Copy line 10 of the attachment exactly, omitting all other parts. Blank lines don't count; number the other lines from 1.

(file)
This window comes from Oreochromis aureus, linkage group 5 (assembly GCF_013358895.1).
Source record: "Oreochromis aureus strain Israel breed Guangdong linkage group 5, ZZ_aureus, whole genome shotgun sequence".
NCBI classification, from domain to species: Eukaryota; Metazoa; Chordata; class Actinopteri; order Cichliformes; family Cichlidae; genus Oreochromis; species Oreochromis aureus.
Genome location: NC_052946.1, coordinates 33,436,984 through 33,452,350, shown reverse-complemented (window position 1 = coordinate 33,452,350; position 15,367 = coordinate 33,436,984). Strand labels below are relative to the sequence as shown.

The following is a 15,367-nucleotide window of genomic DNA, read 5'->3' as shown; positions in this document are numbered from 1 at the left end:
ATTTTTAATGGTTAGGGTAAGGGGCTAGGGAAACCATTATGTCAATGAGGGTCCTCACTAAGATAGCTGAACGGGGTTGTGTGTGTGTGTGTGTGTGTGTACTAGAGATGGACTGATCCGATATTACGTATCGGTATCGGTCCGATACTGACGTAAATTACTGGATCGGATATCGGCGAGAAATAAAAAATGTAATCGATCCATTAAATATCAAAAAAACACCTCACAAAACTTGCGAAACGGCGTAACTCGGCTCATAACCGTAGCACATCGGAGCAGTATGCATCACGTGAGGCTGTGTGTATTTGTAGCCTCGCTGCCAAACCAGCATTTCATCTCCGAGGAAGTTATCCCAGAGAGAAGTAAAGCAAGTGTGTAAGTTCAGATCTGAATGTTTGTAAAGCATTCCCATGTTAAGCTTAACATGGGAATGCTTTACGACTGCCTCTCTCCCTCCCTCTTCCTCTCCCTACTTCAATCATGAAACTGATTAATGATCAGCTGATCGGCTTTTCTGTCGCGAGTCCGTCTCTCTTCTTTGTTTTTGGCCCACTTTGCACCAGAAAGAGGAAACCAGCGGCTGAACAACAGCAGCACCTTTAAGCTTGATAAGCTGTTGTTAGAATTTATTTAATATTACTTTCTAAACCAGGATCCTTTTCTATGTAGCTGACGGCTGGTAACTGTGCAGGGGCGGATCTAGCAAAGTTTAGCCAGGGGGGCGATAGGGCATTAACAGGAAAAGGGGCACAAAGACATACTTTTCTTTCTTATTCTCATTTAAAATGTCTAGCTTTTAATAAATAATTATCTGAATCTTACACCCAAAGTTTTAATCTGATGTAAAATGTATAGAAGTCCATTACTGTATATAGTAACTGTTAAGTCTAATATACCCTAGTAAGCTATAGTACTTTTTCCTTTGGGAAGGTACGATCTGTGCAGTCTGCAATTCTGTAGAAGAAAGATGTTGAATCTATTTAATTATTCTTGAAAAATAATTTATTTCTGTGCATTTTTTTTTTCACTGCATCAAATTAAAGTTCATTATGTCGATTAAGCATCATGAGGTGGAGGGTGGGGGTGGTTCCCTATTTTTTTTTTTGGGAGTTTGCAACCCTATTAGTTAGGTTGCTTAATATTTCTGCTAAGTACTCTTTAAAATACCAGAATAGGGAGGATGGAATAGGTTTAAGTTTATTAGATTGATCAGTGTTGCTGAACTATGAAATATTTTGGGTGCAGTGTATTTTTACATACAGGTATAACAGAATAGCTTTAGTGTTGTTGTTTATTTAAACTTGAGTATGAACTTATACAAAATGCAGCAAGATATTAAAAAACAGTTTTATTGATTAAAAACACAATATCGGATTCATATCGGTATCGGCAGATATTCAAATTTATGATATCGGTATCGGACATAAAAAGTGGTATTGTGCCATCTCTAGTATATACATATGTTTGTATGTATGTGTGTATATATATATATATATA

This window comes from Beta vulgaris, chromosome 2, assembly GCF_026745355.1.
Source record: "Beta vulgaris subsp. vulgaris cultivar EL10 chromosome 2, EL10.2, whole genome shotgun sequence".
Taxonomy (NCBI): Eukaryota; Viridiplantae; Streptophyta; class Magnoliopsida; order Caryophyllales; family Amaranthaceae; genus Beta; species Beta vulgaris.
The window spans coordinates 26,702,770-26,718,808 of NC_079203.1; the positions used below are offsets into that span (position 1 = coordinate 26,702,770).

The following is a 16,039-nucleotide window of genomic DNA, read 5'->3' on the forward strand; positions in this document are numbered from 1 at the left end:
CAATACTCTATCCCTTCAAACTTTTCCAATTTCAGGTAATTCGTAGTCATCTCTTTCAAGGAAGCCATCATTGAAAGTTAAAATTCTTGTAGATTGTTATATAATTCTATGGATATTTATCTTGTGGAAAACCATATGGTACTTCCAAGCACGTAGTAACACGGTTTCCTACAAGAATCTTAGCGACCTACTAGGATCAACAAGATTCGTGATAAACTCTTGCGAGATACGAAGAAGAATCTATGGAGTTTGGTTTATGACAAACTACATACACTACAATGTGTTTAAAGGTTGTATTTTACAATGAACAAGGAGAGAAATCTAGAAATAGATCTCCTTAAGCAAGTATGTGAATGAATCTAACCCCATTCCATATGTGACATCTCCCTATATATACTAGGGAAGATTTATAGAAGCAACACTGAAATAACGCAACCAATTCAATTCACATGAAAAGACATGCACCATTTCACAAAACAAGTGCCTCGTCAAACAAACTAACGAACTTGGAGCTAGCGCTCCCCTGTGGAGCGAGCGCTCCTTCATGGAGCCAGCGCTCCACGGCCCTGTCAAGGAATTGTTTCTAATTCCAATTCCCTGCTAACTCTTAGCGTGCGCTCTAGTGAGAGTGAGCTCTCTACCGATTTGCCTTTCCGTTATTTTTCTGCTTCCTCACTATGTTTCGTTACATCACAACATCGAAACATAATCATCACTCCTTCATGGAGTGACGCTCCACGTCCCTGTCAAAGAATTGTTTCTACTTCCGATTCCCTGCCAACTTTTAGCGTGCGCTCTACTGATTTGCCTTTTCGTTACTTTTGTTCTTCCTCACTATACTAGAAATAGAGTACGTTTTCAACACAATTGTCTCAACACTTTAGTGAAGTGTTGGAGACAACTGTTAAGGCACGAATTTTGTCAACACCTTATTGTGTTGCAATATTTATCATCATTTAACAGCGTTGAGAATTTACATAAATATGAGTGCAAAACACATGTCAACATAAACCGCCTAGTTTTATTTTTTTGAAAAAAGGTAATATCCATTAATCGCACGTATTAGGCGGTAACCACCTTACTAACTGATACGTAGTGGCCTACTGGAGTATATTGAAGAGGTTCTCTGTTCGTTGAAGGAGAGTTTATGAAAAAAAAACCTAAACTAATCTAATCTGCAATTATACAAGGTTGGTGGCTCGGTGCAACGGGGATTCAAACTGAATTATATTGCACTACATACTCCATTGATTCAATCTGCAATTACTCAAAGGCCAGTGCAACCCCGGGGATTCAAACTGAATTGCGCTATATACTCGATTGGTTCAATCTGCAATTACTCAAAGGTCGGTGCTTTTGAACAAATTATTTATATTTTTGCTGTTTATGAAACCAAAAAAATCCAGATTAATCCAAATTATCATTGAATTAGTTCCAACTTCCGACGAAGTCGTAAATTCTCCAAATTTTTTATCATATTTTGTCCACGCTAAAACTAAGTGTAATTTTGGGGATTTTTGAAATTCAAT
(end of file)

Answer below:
The window spans coordinates 26,702,770-26,718,808 of NC_079203.1; the positions used below are offsets into that span (position 1 = coordinate 26,702,770).